varicella is not a fatal disease even for an immuno-compromised individual.
False. Varicella can be fata for immuno-compromised individuals and in adults.
Can varicella-zoster virus be transmitted to a fetus from a pregnant mother?
Yes, VZV infection during the first and second trimester causes congenital varicella syndrome (limb atrophy and scarring of the skin on the affected limb)- rare (0.5%~2% incidence)
Describe clinical symptoms of zoster.
Unilateral vesicular lesions along dermatonal distribution. After recovery from zoseter, "post-herpetic neuralgia" may occur.
True or false:
immunosuppresed patient have a higher incidence of zoster and are at risk for disseminated zoster.
True. All patients who get zoster are already seropositive as a result of their original chicken pox. This antibody usually prevents viremic spread and results in the dermatomal distribution. In immunosuppresed patients, there is not enough Abs to prevent viremia.
Is there a treatment for zoster?
Yes, acyclovir.
Where are the primary infection sites for HSVI and HSVII?
Both HSVI and HSVII are infected at skin or mucous initially.
Where are the latent infection sites for HSVI and II?
HSVI- trigeminal ganglion
HSVII- sacral or lumbar ganglion
Is there a vaccine for HSVs?
No
Is meningitis caused by HSVII fatal?
No, mild ad self-limited
Disease caused by varicella-zoster virus.
Primary infection- varicella (chickenpox)
Recurrent infection- zoster (shingles)
Major route of transmission for VZB
Respiratory droplet or direct contact with the lesions with subsequent viremia
Would you expect to find multinucleated giant cells with intranuclear inclusion in zoster vesicles?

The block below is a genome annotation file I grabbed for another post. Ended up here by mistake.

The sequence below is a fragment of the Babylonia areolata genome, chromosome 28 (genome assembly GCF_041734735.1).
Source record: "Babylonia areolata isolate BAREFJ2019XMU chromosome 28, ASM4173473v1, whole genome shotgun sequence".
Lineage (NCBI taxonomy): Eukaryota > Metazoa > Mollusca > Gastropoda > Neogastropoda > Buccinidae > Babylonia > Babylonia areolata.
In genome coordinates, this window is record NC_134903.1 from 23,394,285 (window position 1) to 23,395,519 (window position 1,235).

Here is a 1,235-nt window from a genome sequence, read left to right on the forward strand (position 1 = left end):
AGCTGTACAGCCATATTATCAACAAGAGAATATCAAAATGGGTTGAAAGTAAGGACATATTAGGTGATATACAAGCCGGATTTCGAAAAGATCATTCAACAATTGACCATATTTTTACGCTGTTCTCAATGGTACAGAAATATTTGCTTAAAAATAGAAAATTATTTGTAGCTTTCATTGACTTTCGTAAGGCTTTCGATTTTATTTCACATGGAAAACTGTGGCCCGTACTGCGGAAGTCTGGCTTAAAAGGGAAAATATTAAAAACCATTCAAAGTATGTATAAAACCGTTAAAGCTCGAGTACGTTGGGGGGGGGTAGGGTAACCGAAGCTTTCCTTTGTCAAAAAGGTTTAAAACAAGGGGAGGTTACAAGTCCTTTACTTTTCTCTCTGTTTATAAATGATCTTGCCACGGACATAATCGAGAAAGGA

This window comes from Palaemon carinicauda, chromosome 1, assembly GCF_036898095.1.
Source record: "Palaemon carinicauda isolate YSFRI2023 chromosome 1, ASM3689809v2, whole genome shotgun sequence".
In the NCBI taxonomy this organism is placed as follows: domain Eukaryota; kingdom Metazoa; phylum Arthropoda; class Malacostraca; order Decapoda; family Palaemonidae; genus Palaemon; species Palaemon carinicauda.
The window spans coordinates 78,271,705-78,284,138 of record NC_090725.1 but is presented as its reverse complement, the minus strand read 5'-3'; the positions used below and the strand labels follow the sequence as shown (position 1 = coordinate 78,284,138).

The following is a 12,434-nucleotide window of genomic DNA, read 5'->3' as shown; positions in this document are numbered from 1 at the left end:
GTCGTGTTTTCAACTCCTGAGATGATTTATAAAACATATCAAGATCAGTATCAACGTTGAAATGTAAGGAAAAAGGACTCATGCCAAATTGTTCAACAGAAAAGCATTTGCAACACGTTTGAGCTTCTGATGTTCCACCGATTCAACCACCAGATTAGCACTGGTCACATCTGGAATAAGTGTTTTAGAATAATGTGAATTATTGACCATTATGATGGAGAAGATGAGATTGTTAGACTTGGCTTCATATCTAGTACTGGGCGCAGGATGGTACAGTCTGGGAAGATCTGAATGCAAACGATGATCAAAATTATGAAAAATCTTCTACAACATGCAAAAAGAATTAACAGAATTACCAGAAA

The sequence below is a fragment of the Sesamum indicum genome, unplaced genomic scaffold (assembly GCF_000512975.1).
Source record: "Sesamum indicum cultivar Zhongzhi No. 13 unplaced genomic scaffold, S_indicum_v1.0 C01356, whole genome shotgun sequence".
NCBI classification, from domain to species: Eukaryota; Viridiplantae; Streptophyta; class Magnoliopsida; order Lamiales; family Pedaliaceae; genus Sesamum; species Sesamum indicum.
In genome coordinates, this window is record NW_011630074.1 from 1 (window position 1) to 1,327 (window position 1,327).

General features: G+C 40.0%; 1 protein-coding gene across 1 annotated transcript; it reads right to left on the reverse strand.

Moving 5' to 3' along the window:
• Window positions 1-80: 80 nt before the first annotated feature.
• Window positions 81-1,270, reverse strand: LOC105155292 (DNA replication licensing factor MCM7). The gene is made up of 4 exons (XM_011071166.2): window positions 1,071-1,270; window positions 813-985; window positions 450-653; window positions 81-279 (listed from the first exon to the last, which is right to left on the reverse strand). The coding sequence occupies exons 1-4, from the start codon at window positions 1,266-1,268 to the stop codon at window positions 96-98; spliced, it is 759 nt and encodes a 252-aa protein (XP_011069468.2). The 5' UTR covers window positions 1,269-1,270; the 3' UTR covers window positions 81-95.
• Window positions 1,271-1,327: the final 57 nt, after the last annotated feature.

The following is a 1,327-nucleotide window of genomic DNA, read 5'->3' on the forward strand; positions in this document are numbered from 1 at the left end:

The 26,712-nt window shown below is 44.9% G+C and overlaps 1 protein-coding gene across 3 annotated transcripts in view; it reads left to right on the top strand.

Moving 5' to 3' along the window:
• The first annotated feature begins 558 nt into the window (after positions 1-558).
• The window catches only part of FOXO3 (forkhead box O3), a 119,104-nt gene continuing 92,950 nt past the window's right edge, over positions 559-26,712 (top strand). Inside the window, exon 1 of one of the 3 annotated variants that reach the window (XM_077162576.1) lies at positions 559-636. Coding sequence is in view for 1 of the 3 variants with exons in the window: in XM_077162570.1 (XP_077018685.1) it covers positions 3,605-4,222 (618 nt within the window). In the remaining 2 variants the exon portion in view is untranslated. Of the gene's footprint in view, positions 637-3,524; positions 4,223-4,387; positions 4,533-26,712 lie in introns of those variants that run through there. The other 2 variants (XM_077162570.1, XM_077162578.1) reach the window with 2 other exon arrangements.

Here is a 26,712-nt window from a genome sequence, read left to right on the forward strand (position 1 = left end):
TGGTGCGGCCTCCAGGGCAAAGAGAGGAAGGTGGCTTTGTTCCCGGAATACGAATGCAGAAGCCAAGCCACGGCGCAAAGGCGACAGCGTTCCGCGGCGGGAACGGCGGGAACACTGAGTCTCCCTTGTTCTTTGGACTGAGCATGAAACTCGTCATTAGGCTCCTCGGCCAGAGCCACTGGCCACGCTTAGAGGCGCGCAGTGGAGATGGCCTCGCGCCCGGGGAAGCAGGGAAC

Yes
Is immunity for VZV life-long?
Yes: you get chickenpox only once in your lifetime.
How long is the incubation period of VZV?
2~3 weeks
True or false:
varicella is more severe in adults than in children
True: so before the vaccines moms tried to get their children infected with VZV young so that it won't be fatal.
True or false:
varicella is not a fatal disease even for an immuno-compromised individual.
False. Varicella can be fata for immuno-compromised individuals and in adults.
Can varicella-zoster virus be transmitted to a fetus from a pregnant mother?
Yes, VZV infection during the first and second trimester causes congenital varicella syndrome (limb atrophy and scarring of the skin on the affected limb)- rare (0.5%~2% incidence)
Describe clinical symptoms of zoster.
Unilateral vesicular lesions along dermatonal distribution. After recovery from zoseter, "post-herpetic neuralgia" may occur.
True or false:
immunosuppresed patient have a higher incidence of zoster and are at risk for disseminated zoster.
True. All patients who get zoster are already seropositive as a result of their original chicken pox. This antibody usually prevents viremic spread and results in the dermatomal distribution. In immunosuppresed patients, there is not enough Abs to prevent viremia.
Is there a treatment for zoster?
Yes, acyclovir.
Do all age groups have the same attack frequency of zosters?
No, attack frequency increases with age after 50.